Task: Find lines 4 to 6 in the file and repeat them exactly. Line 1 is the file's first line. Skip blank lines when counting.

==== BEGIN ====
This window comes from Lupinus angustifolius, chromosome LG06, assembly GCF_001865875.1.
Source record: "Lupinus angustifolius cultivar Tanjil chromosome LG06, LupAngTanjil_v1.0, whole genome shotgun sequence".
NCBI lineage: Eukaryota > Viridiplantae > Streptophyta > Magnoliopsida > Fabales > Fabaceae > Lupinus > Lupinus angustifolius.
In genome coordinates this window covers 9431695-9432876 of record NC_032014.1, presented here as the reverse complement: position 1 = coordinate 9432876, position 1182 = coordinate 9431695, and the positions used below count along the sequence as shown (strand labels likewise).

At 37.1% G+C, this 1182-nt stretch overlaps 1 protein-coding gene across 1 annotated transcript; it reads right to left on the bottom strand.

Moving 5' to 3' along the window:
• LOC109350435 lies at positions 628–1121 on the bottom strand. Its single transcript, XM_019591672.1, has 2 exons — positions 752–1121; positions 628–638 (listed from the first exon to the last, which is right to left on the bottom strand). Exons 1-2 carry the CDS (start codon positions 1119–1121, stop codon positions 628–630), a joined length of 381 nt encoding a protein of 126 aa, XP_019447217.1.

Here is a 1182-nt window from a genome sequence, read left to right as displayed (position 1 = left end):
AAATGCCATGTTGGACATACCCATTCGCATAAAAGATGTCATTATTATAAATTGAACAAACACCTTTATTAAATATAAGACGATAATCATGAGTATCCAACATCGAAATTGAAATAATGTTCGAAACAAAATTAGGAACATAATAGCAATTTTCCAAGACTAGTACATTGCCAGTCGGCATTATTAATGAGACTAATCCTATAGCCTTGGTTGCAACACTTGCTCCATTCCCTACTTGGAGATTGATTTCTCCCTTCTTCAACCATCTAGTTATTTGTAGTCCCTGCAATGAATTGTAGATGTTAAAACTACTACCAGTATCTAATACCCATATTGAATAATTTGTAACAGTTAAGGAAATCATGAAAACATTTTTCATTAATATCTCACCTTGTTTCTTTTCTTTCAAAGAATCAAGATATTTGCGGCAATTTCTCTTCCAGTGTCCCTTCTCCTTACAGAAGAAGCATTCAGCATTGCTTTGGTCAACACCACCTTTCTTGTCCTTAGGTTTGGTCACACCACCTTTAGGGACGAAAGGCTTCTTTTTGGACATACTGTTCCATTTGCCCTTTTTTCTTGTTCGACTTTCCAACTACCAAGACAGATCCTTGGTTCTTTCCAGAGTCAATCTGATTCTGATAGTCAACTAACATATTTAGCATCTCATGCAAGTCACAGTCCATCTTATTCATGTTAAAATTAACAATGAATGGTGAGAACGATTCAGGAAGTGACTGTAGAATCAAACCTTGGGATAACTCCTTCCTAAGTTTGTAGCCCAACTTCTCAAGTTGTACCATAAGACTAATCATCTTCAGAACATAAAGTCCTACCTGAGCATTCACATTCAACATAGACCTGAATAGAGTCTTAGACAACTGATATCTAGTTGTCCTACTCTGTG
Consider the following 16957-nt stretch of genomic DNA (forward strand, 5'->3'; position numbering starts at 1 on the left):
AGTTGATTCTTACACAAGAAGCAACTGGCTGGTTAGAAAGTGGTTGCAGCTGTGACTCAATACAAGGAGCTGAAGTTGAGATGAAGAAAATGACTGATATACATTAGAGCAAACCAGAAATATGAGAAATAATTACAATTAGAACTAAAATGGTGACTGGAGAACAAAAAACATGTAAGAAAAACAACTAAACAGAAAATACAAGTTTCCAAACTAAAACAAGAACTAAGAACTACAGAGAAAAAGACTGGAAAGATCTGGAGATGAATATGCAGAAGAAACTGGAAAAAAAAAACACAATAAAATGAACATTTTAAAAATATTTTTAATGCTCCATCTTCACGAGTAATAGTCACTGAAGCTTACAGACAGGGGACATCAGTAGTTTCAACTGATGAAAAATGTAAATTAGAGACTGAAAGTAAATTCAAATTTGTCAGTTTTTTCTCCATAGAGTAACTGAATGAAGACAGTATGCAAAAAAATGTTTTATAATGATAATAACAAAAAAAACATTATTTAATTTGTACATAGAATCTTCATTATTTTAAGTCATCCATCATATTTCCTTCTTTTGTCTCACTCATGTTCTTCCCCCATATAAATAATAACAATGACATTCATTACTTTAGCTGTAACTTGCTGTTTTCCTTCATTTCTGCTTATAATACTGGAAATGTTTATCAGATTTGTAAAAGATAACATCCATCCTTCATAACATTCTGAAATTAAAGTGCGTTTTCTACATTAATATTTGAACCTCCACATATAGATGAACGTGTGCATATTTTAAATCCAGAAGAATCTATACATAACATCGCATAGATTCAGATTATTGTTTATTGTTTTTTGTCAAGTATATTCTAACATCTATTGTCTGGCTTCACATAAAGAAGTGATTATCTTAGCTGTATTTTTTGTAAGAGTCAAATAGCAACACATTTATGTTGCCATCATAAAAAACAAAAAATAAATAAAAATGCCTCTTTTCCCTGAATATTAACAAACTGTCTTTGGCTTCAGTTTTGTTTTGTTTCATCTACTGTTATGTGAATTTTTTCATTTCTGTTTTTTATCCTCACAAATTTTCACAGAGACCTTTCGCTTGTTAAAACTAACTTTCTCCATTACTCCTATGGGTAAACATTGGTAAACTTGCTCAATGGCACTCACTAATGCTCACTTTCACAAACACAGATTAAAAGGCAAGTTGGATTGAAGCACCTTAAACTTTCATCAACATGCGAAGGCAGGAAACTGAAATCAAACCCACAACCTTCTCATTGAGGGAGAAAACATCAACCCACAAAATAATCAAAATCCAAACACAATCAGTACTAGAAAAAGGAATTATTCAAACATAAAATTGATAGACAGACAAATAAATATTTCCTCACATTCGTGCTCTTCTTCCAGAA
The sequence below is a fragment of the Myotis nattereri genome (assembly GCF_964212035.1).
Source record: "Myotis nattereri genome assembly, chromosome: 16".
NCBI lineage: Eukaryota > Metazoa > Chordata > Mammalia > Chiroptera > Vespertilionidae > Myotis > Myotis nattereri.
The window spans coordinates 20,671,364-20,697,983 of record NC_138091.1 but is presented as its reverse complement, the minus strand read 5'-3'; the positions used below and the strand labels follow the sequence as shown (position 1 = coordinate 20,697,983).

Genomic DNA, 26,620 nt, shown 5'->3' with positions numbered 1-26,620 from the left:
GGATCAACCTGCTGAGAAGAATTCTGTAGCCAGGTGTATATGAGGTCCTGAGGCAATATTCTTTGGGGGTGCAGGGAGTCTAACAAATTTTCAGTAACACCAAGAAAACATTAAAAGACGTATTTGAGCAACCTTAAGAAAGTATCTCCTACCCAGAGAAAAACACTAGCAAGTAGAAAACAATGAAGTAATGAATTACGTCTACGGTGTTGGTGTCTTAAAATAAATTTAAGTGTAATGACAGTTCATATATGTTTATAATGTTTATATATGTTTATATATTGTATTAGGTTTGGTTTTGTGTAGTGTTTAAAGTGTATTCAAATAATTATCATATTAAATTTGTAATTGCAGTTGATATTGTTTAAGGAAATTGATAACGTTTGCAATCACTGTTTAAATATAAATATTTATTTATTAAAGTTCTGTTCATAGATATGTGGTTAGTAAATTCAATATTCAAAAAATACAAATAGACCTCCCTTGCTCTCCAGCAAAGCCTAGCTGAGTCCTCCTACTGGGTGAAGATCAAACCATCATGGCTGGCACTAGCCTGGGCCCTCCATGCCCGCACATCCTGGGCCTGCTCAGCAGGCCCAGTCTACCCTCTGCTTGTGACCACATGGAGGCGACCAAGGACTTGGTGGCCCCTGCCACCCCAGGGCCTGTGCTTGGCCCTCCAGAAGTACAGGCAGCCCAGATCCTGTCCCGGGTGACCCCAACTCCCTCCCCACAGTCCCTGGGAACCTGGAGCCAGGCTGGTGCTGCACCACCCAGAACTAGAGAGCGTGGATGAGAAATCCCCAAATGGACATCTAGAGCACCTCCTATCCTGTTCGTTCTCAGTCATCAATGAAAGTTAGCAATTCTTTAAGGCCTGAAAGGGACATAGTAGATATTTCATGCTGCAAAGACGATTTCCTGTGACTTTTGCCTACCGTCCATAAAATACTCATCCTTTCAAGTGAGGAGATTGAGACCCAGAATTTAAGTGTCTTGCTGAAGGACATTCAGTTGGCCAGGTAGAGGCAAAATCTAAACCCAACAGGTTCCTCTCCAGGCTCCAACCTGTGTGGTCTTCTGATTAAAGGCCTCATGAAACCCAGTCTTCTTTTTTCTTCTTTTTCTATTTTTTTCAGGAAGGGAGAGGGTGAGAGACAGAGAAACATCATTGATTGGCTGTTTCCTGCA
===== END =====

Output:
In genome coordinates this window covers 9431695-9432876 of record NC_032014.1, presented here as the reverse complement: position 1 = coordinate 9432876, position 1182 = coordinate 9431695, and the positions used below count along the sequence as shown (strand labels likewise).

At 37.1% G+C, this 1182-nt stretch overlaps 1 protein-coding gene across 1 annotated transcript; it reads right to left on the bottom strand.

Moving 5' to 3' along the window: